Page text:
Externally recognizable Abdominal Malformations .
Gastroschisis and Omphalocele .
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Relatively frequent malformation of the abdominal wall and content: one gastroschisis in 15,000 (increasing); one omphalocele in 5,000 newborns.

Clinical significance. 

Due to an abdominal wall defect in the region of the umbilicus, there is an eventration of abdominal content such as intestine, liver and other organs.
1. The eventrated organs must be reduced into the peritoneal cavity.
2. Longterm paralysis of the intestinal function in gastroschisis.
3. More than 50 % associated malformations in omphalocele, some of them life-threatening.



Pathology, anatomical types . Illustrations

Gastroschisis: During pregnancy the non-protected intestine remains outside the abdominal cavity and undergoes severe reactive changes due to the amniotic fluid; the malformation is combined with a narrow midline cleft of different length.
Omphalocele: During pregnancy the extraembryonary celom persists and covers the intestine which does not undergo reactive changes as in gastroschisis.
In both types of malformations a normal rotation and fixation of the intestine does not take place.

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Pathophysiology .  
The pathophysiological events result from the reactive changes of the intestinal wall in gastroschisis, and in both malformations from the operative reduction of the abdominal content in its cavity.

Clinical presentation, Gastroschisis . Illustrations

There is a midline cleft of the abdominal wall located to the right of the umbilicus. The walls and the mesentery of the intestine are swollen due to an edema, covered by adherent coats, and stuck firmly together.

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Clinical presentation, Omphalocele . Illustrations

The anomaly consists of the sac of varying size from small to giant, initially being mostly transparent; therefore, the organs of the abdominal content are initially recognizable. In contrast to the gastroschisis not only the intestine, but the liver and other organs, too may be eventrated. The insertion of the umbilical cord is eccentricly located on the omphalocele sac, and the connection between the sac and the abdominal may be either narrow or large.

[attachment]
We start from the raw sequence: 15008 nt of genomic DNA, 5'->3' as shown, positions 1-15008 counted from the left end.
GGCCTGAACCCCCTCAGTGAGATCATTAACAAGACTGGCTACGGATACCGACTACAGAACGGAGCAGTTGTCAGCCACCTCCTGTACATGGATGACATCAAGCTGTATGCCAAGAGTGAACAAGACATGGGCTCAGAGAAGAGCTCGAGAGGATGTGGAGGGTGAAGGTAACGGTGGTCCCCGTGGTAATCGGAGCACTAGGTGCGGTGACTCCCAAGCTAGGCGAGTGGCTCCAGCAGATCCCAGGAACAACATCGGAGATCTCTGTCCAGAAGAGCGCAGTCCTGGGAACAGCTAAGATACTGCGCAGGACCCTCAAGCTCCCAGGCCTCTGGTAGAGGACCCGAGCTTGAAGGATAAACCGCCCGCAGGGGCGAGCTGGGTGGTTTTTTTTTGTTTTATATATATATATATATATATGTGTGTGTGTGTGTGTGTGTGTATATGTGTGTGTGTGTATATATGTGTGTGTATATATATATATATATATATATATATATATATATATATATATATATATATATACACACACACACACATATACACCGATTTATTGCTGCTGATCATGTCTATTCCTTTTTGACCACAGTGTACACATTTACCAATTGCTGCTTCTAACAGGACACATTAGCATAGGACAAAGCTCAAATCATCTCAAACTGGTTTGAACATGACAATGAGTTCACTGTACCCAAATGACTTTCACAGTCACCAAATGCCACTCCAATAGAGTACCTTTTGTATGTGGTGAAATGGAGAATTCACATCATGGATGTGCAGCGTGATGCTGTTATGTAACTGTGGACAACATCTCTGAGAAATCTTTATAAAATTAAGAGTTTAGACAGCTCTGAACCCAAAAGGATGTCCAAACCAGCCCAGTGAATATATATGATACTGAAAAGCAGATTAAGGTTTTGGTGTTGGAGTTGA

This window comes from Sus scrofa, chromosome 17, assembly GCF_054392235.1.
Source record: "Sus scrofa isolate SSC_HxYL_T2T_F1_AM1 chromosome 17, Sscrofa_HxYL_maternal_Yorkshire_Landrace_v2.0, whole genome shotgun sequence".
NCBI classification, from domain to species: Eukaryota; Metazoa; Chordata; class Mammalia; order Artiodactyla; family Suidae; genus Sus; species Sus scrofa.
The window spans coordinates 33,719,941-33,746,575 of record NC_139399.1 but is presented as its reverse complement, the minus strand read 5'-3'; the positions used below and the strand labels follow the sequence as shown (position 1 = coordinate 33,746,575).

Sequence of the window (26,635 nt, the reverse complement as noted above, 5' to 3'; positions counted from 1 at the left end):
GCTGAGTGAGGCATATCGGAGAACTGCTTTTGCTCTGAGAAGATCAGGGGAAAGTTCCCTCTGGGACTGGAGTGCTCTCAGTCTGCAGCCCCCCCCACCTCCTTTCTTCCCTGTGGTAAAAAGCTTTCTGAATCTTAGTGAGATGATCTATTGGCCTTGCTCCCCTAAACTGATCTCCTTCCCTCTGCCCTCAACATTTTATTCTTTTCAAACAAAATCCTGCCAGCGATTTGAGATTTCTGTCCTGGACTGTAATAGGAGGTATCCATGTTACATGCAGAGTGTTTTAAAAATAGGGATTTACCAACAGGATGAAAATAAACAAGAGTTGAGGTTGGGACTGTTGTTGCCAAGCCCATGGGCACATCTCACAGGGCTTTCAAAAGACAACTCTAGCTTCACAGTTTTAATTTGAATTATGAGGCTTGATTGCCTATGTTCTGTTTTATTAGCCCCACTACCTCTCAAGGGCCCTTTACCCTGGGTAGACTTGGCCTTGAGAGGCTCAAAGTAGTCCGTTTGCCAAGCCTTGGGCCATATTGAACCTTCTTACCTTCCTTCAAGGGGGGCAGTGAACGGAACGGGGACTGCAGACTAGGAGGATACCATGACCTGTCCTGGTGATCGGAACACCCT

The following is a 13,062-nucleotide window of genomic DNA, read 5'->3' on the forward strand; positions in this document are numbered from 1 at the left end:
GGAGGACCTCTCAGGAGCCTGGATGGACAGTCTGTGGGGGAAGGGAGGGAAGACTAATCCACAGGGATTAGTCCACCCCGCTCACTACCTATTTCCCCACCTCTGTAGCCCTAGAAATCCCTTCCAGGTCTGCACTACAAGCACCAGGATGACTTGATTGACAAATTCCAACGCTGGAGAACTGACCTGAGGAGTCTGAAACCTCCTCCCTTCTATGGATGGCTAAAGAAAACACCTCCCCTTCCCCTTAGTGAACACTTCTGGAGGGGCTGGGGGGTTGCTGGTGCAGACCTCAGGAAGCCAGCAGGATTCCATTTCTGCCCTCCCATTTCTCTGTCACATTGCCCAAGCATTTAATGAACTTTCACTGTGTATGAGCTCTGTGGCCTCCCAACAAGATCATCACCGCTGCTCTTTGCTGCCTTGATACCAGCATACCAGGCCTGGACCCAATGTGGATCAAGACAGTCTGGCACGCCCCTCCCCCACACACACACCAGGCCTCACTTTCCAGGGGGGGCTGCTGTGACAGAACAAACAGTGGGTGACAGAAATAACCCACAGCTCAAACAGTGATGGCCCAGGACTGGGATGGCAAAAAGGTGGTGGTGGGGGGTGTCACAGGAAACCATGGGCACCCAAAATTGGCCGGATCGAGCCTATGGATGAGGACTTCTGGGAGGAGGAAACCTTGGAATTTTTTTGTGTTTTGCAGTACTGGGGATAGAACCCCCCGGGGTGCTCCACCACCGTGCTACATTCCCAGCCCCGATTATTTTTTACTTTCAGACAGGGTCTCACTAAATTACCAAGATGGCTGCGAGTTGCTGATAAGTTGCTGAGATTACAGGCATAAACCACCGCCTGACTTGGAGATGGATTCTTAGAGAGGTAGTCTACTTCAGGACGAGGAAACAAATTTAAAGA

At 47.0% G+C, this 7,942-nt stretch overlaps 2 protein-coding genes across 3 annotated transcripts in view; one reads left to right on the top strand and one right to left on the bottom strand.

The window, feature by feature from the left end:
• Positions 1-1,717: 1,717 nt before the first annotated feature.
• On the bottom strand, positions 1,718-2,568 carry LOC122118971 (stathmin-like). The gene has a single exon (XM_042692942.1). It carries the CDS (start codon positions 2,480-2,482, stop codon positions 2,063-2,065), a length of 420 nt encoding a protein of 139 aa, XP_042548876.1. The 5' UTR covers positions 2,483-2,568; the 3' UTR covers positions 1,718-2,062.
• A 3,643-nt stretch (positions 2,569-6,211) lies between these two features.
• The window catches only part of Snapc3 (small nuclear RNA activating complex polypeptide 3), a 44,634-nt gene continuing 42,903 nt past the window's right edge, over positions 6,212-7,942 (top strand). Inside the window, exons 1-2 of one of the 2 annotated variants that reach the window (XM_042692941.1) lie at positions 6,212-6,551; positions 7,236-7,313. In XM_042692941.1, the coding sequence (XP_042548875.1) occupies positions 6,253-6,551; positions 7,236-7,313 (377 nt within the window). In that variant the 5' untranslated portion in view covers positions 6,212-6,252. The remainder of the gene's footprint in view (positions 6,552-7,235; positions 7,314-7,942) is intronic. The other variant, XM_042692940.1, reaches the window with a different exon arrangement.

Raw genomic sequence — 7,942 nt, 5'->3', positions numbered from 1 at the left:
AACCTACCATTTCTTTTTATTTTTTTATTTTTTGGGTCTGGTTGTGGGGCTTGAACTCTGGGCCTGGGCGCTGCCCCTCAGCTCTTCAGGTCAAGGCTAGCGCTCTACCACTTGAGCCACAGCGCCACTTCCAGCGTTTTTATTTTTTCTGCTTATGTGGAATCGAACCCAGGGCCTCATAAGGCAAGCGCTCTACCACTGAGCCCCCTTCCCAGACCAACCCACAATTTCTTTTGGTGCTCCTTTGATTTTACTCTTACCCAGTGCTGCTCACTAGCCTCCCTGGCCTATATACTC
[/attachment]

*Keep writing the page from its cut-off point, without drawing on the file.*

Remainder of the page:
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Natural history . Illustration

Already during pregnancy, either a volvulus or a strangulation of the eventrated intestine may occur in gastroschisis with abortion, or a short bowel syndrome due to an ischemic damage to the intestine.
Postnatally, newborns with an untreated gastroschis will die.
Severe associated anomalies may restrict survival in omphlocele, although the anomaly itself is not obligatory lethal.

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Differential diagnosis.Illustrations

If the clinical picture of both malformations is well-known, and a precise and careful clinical evaluation is perfomed in the individual case, there is no differential diagnosis.
Superficially, both malformations may be mixed up with a sternal cleft, a bladder or cloacal exstrophy (vesicointestinal fisssure); in case of a tiny omphalocele, with a variant of the normal umbilical cord insertion, which would be disastrous for the newborn in case of erroneous cord ligation.

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Work-up examinations.Illustration

Prenatal ultrasound for diagnosis of both malformations and as a follow-up to recognize an imminent complication (see natural history).
Immediately after birth photographs of the clinical findings and additional examinations for evaluation of associated malformations, such as cardiovascular and intestinal anomalies, Beckwith-Wiedemann syndrome with exomphalus, macroglossia and gigantism in omphalocele with the inherent danger of hypoglycaemia due to pancreatic islet cell hyperplasia; for premature or small-for-date newborns and for combined intestinal malformations in gastroschisis.

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Primary closure, which is possible in more than 75 % in gastroschisis, less in omphalocele.
If primary closure is impossible, a staged silo closure should be performed: A silastic sheet is sutured to the rectus fascia which protects the intestine and allows a reduction of the residual intestine into the peritoneal cavity by gravity and by repeated suturing of the silo, and followed by secondary closure of the abdominal wall.
Postoperative care is necessary in the ICU for artificial ventilation and the beginning of the total parenteral nutrition; the latter is mainly necessary in gastroschisis for at least 1 to 2 months or even longer until the recovery of the intestinal function.

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In gastroschisis, the mortality is less than 10 %; in omphalocele, 30-40 %. The mortality is due to the side-effect of parenteral nutrition in the former, and severe associated anomalies in the latter. The longterm prognosis for the gastrointestinal tract is good except for frequent occurrence of gastroesophageal reflux.